The Broadway musical Hamilton is an unprecedented happening in the worlds of both history and musicals. It is a self-aware narrative that actively seeks to dispel the inaccurate portrayal of Alexander Hamilton in the past, which leads to deeper investigation of historical narrative. The musical’s account is unique in that it is being told through the format of a musical. This itself has a great deal of small reasons behind it that make it a very unique and prime for a case study of historical narrative. It is based upon Ron Chernow’s critically acclaimed 2004 biography of Alexander Hamilton that was written with the purpose of crafting a ‘more accurate’ narrative that, unlike the alternatives, is not inhibited by the negativity and lack of recognition from many of his peers. This gives the musical a large set of ‘data’ from which to craft its own narrative.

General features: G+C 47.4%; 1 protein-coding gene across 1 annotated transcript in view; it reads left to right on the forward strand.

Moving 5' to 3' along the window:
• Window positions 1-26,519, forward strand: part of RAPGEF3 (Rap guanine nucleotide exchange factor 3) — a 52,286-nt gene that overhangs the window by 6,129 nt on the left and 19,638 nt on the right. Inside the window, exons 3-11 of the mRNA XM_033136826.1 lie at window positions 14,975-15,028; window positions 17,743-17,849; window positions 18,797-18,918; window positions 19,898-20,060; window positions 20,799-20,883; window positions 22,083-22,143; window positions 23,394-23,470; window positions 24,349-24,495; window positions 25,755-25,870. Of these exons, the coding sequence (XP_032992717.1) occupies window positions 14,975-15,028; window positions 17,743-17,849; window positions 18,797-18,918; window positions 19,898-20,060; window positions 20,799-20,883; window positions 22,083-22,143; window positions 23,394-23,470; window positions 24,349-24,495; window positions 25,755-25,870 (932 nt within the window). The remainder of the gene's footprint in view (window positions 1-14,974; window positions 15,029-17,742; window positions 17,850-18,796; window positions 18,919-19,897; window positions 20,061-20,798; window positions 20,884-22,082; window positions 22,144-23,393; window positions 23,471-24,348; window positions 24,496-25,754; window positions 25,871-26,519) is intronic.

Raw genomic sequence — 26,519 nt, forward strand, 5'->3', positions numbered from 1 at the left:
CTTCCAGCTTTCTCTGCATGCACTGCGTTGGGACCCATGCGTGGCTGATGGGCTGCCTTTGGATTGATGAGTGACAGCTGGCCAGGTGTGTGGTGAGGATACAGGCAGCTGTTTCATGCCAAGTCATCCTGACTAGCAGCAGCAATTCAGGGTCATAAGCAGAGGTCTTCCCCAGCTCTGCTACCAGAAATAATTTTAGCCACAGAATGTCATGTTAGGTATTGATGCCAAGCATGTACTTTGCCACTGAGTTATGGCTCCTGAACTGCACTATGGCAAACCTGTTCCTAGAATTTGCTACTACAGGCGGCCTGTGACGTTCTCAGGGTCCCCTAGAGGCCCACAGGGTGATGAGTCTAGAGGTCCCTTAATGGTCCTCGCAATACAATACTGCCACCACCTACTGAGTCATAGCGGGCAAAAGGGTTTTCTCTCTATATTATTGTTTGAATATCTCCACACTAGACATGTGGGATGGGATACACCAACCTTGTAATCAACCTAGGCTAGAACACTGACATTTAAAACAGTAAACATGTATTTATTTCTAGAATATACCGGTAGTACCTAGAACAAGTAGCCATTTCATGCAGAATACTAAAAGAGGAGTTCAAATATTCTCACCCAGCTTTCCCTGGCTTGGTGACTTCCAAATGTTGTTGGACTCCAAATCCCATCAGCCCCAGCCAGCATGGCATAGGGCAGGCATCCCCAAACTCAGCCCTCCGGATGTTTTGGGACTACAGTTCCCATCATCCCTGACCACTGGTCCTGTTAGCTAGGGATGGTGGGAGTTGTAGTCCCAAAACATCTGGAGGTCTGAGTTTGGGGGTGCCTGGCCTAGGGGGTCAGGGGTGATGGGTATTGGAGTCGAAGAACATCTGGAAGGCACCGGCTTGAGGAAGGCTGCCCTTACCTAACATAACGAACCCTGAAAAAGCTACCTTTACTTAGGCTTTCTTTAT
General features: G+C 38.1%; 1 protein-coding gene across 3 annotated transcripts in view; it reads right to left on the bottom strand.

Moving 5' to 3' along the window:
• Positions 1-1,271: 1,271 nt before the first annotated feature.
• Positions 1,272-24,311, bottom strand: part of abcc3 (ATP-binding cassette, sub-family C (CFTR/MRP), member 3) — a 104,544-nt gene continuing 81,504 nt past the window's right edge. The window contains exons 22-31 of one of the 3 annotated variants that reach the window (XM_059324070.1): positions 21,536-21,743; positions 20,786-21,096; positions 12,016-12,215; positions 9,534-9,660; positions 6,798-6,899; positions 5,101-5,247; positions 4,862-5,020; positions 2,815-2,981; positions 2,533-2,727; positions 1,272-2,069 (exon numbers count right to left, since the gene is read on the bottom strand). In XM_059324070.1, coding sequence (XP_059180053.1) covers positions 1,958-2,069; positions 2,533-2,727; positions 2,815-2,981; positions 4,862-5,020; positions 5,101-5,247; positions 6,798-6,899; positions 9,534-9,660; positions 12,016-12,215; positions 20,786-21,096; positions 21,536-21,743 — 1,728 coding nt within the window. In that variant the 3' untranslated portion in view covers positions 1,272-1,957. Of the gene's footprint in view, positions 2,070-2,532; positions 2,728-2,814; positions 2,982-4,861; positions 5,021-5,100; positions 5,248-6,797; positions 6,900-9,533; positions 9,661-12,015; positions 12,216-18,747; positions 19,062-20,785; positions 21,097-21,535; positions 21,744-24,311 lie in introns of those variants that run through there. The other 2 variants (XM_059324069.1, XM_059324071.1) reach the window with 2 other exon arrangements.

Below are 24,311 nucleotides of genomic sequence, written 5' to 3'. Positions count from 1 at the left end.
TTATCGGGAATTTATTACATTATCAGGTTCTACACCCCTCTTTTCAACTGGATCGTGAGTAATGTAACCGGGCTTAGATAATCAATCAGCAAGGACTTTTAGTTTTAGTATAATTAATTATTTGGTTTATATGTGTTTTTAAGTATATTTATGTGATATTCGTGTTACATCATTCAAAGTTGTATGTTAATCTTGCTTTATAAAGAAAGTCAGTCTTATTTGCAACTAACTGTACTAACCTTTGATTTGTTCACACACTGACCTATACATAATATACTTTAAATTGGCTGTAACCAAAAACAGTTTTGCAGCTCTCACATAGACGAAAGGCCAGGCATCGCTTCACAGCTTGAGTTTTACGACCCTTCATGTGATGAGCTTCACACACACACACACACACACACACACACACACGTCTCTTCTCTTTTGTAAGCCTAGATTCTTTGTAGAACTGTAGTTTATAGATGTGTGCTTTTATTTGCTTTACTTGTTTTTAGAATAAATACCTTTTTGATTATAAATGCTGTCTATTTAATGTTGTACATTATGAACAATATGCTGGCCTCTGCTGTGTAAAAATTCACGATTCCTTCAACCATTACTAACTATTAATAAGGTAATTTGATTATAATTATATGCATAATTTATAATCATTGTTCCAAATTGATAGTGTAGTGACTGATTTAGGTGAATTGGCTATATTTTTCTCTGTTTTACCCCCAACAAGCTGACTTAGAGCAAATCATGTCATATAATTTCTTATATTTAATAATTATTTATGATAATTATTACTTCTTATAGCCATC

Hamilton, which began previews in New York in the spring of 2015, was already generating a considerable amount of buzz both in publications and through word of mouth. It has gone on to become an unprecedented success that is currently sold out for every show in the next six months and makes around $1.7 million a week. Lin-Manuel Miranda, the writer, composer, and star, posts often to his Twitter account photographs of himself and the endless flow of celebrities that go to experience the show. It has catapulted the commonly overlooked face of the ten dollar bill from ‘Man Many People Think Was President Because Why Else Would He Be On Our Money? Wait, Franklin Wasn’t One Either?’ to ‘Trendiest Historical Figure of 2016.’ Read the rest of this entry »